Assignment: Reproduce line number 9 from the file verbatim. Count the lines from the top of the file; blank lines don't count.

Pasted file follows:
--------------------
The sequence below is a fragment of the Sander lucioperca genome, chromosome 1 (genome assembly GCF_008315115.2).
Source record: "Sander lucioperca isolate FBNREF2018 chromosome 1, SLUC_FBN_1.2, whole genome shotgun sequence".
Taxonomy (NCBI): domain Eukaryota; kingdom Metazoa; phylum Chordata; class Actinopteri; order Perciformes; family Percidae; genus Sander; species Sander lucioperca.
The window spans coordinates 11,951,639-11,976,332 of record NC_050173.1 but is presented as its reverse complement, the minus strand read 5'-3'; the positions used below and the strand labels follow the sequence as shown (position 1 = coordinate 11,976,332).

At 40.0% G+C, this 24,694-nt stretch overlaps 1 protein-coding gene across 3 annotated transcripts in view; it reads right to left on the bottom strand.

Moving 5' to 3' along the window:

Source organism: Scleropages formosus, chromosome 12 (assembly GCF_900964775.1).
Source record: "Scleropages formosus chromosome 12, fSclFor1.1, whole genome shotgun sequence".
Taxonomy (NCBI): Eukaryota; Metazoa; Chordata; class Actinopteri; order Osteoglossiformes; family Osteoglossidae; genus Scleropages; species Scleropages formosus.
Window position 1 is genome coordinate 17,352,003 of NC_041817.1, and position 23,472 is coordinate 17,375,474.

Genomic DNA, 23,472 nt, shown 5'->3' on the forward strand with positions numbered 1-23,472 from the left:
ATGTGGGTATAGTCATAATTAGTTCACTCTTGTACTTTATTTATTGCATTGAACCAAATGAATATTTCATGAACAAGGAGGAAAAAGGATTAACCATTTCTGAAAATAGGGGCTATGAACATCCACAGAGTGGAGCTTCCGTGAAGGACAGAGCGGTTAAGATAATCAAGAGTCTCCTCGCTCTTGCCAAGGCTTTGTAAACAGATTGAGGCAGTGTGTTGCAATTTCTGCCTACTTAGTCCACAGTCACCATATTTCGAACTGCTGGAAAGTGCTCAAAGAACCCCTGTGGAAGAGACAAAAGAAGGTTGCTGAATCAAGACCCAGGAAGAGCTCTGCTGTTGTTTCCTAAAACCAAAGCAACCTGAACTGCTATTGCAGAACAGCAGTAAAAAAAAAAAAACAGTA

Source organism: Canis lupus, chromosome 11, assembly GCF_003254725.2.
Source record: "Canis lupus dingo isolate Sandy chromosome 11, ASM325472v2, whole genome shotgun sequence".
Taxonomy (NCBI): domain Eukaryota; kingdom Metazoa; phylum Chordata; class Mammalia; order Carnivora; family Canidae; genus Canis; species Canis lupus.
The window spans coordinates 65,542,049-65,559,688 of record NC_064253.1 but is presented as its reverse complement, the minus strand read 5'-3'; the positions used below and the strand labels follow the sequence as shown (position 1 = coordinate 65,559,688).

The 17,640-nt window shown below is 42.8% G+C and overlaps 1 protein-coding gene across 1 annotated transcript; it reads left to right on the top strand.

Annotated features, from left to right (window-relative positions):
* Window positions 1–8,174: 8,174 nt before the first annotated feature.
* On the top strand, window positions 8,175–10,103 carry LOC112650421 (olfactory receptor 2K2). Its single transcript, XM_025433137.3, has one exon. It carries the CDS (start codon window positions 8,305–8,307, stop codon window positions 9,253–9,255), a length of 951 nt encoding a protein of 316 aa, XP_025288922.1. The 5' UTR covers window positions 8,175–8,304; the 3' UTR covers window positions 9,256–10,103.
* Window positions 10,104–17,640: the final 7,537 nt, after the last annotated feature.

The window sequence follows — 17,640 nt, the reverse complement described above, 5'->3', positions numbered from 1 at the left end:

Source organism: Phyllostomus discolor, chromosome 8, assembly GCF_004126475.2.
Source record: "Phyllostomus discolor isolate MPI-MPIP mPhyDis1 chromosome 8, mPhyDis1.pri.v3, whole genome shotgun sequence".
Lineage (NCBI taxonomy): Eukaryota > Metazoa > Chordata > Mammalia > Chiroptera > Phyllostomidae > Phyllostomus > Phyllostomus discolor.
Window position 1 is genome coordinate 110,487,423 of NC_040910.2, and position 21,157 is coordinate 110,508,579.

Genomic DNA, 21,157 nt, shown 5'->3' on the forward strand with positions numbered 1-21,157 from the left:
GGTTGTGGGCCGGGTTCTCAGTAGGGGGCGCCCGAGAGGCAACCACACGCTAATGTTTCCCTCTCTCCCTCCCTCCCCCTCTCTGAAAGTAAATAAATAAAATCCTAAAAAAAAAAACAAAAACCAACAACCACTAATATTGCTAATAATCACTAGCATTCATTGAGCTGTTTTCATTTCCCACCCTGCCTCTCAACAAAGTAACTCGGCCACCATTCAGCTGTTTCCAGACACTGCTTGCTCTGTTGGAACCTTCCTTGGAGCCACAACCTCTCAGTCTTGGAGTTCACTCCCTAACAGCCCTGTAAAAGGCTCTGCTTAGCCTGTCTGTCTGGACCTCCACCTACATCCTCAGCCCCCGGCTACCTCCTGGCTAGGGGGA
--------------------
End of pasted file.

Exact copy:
Taxonomy (NCBI): Eukaryota; Metazoa; Chordata; class Actinopteri; order Osteoglossiformes; family Osteoglossidae; genus Scleropages; species Scleropages formosus.